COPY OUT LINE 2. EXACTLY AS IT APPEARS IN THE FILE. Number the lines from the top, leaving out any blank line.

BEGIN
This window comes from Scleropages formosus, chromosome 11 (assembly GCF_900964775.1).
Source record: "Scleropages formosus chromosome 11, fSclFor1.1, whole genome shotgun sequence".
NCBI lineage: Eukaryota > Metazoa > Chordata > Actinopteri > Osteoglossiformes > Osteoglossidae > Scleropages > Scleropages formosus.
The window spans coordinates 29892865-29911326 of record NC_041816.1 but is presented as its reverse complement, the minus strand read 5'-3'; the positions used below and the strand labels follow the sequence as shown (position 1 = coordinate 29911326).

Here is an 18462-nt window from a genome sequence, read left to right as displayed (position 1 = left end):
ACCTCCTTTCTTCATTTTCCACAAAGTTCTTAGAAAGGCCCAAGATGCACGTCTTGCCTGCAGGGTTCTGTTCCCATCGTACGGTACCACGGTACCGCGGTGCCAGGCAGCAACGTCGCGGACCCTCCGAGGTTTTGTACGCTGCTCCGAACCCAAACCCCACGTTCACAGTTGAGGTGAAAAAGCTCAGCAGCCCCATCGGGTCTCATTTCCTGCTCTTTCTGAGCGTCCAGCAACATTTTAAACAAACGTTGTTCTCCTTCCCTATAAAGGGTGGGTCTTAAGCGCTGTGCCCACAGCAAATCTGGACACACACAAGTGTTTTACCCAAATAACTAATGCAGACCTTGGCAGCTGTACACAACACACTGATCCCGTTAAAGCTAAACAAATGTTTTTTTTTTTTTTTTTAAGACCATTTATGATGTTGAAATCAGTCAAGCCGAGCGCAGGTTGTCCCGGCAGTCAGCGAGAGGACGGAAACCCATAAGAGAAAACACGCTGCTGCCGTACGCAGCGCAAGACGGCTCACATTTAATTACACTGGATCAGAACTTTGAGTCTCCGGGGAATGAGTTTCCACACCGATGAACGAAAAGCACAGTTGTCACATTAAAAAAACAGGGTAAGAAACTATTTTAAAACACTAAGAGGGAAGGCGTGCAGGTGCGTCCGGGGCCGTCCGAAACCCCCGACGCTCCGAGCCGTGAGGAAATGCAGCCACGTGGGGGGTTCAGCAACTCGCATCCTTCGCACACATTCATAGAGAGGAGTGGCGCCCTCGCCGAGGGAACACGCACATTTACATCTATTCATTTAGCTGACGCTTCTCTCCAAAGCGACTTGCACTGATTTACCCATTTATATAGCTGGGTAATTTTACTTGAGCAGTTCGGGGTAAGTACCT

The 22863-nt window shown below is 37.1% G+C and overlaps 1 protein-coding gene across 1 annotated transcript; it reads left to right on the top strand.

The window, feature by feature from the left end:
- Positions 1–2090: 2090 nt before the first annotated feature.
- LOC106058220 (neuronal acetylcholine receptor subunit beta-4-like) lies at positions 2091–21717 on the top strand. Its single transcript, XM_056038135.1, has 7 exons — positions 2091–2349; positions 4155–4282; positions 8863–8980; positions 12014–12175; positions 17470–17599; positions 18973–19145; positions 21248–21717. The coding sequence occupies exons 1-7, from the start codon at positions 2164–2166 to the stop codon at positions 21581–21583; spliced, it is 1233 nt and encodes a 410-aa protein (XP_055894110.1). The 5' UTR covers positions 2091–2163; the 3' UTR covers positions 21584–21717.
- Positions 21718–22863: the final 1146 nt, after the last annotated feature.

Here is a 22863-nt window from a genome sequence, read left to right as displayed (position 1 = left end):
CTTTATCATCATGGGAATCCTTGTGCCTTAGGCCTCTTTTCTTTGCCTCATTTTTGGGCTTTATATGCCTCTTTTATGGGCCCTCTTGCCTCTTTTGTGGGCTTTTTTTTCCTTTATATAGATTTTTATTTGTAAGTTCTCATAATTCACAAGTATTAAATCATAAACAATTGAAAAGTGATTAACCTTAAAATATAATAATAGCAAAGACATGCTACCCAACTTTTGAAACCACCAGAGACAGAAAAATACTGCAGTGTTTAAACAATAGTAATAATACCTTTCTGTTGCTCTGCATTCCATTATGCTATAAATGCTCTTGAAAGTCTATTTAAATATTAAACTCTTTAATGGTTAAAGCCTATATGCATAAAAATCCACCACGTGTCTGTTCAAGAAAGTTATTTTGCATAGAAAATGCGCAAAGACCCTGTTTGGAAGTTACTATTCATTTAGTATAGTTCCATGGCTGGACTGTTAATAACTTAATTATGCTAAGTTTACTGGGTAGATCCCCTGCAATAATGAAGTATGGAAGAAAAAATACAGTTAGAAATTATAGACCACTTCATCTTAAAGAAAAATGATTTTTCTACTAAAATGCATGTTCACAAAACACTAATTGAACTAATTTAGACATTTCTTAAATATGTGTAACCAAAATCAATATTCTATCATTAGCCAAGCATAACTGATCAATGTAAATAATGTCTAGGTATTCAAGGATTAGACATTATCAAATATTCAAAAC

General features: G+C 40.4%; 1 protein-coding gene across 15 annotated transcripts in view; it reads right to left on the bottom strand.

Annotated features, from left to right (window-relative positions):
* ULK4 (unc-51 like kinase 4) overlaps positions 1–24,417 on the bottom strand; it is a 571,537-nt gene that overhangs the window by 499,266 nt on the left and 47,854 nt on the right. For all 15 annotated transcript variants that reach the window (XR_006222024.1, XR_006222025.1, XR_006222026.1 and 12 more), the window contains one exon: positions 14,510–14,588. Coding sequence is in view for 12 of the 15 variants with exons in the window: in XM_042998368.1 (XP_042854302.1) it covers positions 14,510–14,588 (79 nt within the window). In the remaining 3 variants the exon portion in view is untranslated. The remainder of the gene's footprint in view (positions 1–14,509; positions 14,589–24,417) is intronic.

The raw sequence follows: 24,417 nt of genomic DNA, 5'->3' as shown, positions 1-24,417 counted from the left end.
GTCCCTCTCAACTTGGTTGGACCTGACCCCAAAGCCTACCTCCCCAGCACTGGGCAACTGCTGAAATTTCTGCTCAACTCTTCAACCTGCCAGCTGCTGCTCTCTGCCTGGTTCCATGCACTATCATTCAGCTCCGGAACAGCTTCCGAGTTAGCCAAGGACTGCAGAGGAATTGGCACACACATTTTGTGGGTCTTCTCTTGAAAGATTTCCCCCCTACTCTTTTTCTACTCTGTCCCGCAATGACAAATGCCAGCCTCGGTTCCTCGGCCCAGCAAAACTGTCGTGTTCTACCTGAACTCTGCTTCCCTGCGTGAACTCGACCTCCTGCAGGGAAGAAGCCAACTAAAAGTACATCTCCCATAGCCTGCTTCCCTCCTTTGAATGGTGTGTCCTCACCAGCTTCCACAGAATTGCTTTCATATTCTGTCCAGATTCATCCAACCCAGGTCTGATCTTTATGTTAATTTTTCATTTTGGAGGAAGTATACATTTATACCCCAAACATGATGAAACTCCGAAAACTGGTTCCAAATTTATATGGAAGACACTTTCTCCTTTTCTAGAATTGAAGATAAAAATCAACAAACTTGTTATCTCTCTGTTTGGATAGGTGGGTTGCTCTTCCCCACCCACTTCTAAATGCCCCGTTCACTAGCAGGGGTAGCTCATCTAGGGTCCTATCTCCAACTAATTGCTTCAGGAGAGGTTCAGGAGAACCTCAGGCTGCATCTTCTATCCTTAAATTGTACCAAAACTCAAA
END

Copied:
Source record: "Scleropages formosus chromosome 11, fSclFor1.1, whole genome shotgun sequence".